After Ma "won back Taiwan" for the KMT in May 2008, the ruling party has moved to reassert control over the state - owned but formerly editorially autonomous Central News Agency and Radio Taiwan International and is now embroiled in a naked drive to grasp control over the public Taiwan Broadcasting Service, which includes CTS.

The NCC's decision ostensibly aims to open the doors to the Taiwan Mobile with Kbro Co, a cable and digital television provider and the acquisition by Delta Electronics of ELTA Television, transactions which have been stymied by the 15 percent share held in the both telecom firms by the Fubon Financial Holding Company, in which the KMT controlled Taipei City government and four state-run pension funds have major stakes.

But the NCC decision also throws open the doors for the cash - rich ruling KMT to invest and re-establish "influence" over formerly party - owned media such as CTV or BCC and to buy sizable stakes in privately-owned news media that can be used as platforms to stifle remaining independent broadcast media.

Any illusions that the KMT will be shy about taking full advantage of this opportunity should be dispelled by both its previous record, its determined drive to take over TBS and a high profile campaign of denunciation of news media criticism of major government policies.

The spectre of revived KMT "complete governance" over Taiwan's news media has sparked a fury of protests against the NCC's action by the opposition DPP, news media watchdog and professional journalist organizations and the public.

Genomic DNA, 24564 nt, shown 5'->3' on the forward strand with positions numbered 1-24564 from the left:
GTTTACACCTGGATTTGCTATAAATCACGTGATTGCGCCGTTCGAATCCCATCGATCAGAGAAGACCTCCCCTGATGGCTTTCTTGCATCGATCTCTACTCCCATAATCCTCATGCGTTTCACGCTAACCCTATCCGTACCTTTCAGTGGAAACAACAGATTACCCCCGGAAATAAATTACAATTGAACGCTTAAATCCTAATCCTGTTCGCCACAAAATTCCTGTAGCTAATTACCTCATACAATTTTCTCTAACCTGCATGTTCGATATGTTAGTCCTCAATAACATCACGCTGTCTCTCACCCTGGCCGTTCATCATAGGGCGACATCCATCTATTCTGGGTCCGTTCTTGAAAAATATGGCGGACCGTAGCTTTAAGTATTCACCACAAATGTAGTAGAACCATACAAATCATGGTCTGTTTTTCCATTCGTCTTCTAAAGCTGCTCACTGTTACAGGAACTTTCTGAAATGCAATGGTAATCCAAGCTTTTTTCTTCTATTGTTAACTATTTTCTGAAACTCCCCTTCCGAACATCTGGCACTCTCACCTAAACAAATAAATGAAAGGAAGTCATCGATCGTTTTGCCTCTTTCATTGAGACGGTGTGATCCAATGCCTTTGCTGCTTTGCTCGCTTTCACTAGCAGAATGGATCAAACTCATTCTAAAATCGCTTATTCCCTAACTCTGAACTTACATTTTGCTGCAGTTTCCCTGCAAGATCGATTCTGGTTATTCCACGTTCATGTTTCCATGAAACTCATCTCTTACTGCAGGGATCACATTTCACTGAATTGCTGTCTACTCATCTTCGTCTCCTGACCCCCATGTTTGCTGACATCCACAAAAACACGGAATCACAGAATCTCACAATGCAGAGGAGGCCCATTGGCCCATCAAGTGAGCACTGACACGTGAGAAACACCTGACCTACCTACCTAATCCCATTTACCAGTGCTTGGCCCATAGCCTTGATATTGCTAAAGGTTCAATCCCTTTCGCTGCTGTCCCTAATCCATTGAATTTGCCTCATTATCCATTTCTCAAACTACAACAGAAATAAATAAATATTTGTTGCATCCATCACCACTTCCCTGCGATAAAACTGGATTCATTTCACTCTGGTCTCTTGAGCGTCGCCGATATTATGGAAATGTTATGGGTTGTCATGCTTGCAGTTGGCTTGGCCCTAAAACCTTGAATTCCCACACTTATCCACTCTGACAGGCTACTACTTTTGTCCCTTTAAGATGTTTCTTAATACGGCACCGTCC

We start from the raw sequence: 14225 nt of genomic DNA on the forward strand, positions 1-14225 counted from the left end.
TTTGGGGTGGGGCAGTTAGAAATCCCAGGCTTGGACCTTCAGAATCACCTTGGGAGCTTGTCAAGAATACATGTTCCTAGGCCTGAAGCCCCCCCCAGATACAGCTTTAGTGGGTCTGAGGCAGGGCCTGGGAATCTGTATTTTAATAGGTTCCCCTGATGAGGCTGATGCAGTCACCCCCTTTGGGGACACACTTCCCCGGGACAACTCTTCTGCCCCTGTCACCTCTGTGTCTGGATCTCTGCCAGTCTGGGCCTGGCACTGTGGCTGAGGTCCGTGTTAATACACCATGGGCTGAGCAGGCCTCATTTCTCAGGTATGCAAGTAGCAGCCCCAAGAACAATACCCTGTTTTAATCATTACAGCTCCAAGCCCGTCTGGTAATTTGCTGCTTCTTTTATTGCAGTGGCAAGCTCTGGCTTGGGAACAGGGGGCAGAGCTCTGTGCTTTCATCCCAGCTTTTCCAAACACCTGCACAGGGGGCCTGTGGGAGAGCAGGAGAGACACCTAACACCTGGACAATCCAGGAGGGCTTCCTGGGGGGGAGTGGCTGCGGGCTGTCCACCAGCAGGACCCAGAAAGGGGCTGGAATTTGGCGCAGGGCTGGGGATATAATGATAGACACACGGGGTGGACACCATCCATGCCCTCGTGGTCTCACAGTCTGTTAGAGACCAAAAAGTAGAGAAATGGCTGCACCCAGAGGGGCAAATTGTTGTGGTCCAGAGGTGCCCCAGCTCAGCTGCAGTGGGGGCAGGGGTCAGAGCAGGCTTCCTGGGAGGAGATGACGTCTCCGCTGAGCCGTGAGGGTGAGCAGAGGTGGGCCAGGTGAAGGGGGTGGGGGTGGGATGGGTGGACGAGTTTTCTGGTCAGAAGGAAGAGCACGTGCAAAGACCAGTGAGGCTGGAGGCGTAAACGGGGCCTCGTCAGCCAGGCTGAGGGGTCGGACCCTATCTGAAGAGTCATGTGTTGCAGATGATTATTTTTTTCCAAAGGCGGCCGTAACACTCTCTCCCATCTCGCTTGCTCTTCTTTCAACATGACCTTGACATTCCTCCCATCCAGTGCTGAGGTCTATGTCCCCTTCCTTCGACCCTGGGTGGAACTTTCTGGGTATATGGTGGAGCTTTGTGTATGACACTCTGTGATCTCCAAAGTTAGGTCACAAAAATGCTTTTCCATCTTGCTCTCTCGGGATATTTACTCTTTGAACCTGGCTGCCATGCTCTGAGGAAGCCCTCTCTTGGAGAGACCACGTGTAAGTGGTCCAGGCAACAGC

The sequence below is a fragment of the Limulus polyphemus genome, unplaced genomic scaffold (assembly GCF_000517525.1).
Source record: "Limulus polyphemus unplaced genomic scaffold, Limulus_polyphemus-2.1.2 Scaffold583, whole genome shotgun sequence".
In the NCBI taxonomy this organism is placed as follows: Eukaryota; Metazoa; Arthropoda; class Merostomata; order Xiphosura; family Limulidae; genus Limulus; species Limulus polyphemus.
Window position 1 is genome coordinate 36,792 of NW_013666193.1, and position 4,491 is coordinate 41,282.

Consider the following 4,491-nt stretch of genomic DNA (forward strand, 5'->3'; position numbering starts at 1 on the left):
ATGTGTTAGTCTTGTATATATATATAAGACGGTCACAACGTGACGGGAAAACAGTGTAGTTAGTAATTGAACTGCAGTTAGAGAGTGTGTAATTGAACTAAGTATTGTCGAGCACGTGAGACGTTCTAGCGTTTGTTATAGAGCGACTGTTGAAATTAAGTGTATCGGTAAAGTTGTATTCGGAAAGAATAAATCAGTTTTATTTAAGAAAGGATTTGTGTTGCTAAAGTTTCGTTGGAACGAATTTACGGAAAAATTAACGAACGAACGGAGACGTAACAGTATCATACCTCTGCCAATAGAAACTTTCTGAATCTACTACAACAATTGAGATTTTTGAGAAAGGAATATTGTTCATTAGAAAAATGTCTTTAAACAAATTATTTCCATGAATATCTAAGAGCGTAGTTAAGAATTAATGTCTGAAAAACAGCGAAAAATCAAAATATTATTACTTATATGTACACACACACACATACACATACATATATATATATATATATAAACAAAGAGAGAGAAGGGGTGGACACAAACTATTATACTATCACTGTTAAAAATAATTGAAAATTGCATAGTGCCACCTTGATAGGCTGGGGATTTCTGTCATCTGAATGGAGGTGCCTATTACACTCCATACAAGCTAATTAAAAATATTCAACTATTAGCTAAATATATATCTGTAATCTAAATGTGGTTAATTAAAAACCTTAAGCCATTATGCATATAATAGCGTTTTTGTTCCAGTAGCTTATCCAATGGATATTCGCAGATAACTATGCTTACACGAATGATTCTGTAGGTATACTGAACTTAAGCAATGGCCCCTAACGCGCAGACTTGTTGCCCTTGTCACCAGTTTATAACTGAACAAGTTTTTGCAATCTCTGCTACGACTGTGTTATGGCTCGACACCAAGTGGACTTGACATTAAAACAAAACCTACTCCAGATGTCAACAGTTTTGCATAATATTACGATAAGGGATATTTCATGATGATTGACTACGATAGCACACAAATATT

A debate and poll on the online "NewTalk" forum (http://newtalk.tw) showed that 62 percent of participants opposed the NCC's "liberalization" and backed the view of Satellite and Television Broadcasting Association spokeswoman Chen Yi-mei that the best way to protect Taiwan's democratic culture and ensure vibrant development of commercial media is to keep "party, government and military" investment out of the media.

We urge the public to realize that a Taiwan without media autonomy will be unable to prevent either the rollback of democracy by the KMT or the creeping cultural and media domination by lavishly financed state owned media from the authoritarian People's Republic of China and to signal their disapproval by voting against KMT candidates in the upcoming Feb. 27 legislative by-elections.

Source: Taiwan News Online - Editorial 2010/01/25



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Newsflash

The first two options search engine Google Taiwan offers when a user starts to key in the president’s name — Ma Ying-jeou (馬英九) — are “incompetent (無能)” and “bad omen (帶賽).”

Popular links related to a search target automatically show in a drop-down menu on Google when an Internet user types the first word about the target. After typing in the first two characters of the president’s name, “Ma” (馬) and “Ying” (英) in Google Taiwan’s search bar, suggested popular links with words including “the incompetent Ma Ying-jeou” and “Ma Ying-jeou brings bad luck” pop up.